Last week, Raven joined the local aerospace community for Sioux Falls Airshow’s Discover Aviation Day, a day filled with fun and interactive activities for kids of all ages! As the premier sponsor of this event, Raven showcased our commitment to STEM and the future of aerospace.
The Raven Aerostar team developed a booth experience that highlighted the full range of our aerospace technologies, including:
- An inflated Thunderhead Balloon.
- A display of our Thunderstorm balloon tracking software.
- A TIF-6500K tactical aerostat system.
- Raven-themed coloring sheets.
- A crew of passionate Raven team members, who chatted with attendees about our technologies and job opportunities.
In addition, Raven-sponsored planes from the Vanguard Squadron were present at the Maverick Air Center. Raven Engineering Manager Mark Ketcham and Senior Software Engineer Mike Romanowski, who are also members of the squadron, gave kids the opportunity to see what it’s like to be in the pilot’s seat.
One of the highlights of the Raven experience was a series of live material burst demonstrations. Mike Smith, Principal Design Engineer, compared the material qualities of our flexible, inelastic polyethylene balloon film material to an elastic latex balloon by inflating both. The kids marveled at the clear poly “balloon” as it stretched into a large bubble — and then burst!
The Raven Aerostar team had fun representing Raven and inspiring the next generation of pilots, engineers, and scientists. Events like Discover Aviation Day reflect Raven’s commitment to STEM education in our community. Here’s what our team had to say:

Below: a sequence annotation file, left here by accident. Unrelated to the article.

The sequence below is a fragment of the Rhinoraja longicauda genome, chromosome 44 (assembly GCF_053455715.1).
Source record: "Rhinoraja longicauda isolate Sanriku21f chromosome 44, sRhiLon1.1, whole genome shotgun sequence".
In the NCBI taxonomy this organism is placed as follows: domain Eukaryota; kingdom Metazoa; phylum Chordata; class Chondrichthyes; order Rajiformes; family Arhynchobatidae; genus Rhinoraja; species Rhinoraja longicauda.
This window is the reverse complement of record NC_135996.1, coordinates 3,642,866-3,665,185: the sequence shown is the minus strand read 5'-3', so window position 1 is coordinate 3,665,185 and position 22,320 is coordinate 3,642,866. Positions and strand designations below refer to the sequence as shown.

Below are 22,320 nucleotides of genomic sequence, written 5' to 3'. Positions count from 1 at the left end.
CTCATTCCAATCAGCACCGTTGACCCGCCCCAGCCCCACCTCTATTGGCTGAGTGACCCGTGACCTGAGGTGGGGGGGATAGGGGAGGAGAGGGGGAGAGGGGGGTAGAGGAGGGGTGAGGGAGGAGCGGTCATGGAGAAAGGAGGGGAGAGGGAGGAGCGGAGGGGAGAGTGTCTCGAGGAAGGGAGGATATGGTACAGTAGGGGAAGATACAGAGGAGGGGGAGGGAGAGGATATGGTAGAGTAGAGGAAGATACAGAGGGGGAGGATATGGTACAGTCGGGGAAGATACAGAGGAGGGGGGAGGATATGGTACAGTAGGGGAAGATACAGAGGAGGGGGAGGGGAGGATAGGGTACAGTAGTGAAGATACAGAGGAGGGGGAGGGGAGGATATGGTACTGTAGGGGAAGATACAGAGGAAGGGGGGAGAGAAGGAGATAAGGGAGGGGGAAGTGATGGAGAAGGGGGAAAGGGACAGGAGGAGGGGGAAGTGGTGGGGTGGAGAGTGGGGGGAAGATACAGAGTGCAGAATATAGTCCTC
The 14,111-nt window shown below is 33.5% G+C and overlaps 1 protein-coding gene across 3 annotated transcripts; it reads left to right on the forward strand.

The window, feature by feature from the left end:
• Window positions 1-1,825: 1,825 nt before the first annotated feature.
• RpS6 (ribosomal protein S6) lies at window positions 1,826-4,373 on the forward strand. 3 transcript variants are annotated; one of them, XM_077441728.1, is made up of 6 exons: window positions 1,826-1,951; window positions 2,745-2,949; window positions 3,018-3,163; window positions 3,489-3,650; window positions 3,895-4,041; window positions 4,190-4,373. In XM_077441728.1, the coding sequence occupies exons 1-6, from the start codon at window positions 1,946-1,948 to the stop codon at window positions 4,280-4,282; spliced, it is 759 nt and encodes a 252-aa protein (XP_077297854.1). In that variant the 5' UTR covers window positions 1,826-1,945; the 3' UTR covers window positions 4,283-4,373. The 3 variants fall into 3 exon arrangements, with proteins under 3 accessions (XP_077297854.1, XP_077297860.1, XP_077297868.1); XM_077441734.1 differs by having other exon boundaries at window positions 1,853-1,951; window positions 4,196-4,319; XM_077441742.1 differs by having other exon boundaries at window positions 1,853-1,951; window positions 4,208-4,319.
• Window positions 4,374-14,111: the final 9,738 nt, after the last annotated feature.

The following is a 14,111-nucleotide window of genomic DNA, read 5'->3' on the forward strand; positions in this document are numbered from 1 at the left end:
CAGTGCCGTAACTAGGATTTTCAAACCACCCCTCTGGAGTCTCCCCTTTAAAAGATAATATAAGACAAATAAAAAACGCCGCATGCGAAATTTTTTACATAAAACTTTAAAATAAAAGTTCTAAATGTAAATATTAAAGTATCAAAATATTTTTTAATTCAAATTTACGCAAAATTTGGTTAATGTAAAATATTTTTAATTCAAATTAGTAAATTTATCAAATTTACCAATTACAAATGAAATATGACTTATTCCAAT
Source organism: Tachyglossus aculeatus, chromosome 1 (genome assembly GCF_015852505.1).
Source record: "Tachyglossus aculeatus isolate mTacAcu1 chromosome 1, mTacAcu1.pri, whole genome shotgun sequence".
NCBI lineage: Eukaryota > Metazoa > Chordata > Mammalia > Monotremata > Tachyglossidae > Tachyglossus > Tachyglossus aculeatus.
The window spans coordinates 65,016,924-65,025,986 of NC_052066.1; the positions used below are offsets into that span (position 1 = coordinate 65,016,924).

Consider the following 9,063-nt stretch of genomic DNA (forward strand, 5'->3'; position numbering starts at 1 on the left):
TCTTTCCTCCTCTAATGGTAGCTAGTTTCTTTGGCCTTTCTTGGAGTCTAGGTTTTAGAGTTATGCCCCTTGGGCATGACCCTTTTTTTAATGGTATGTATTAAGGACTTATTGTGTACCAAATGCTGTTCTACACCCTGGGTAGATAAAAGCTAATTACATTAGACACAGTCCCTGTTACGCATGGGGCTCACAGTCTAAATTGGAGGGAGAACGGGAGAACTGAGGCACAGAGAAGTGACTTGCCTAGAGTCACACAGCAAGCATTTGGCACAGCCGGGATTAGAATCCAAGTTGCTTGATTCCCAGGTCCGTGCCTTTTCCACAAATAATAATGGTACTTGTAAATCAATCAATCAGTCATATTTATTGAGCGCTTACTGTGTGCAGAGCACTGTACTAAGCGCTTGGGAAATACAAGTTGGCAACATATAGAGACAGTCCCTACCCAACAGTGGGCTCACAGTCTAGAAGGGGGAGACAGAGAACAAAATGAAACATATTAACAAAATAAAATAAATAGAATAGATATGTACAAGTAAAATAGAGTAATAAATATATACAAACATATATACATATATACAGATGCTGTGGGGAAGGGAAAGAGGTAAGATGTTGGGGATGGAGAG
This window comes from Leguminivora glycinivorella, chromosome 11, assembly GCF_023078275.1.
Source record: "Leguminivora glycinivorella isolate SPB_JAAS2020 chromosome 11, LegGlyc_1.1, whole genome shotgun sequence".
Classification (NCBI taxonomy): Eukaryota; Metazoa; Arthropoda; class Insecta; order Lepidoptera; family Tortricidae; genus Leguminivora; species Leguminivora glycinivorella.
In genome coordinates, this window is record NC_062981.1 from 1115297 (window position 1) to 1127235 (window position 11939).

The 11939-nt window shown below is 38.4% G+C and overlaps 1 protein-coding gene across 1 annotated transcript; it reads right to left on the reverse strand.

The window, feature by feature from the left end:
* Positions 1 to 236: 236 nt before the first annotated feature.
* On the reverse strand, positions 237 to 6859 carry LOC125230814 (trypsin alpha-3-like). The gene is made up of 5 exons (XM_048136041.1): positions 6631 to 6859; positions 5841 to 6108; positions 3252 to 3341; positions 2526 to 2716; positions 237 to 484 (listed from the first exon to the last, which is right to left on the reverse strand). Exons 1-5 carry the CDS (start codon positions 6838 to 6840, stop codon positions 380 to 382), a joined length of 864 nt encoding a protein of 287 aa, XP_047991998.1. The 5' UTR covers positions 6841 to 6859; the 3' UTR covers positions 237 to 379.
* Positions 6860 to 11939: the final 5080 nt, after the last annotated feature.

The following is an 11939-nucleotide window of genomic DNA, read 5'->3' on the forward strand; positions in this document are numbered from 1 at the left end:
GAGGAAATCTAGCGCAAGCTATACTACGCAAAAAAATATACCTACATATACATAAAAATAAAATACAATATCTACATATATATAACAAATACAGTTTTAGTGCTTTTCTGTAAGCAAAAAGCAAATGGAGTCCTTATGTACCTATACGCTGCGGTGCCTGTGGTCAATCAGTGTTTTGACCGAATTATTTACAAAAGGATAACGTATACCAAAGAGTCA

Personally, I enjoyed the ability to reach out to so many kids and their parents about STEM/aviation. It is really a great opportunity to represent Raven during these types of events and show our community that you don’t have to go to far off places to find companies that do aerospace work.”— Eric Eigenberg, Flight Engineer Lead, Raven Aerostar
I would say my favorite part of the day was getting to share my love of aviation with the many children that sat in our Vanguard Squadron airplanes while I explained how the controls work.
The one surprising moment I remember was when a child of about 10 years old was able to tell me how high our balloons fly when I asked him because he has been watching them on an online flight monitor. He knew that we fly at about 64,000 feet. No other adult or child that I met that day was able to answer that question.”— Mike Romanowski, Senior Software Engineer
It was a great helping with Aviation Day! Something I took away from it was the reaction everyone had when we told them how high the balloons go up. Their expressions were priceless.”— Rick Johnston, Process Development Specialist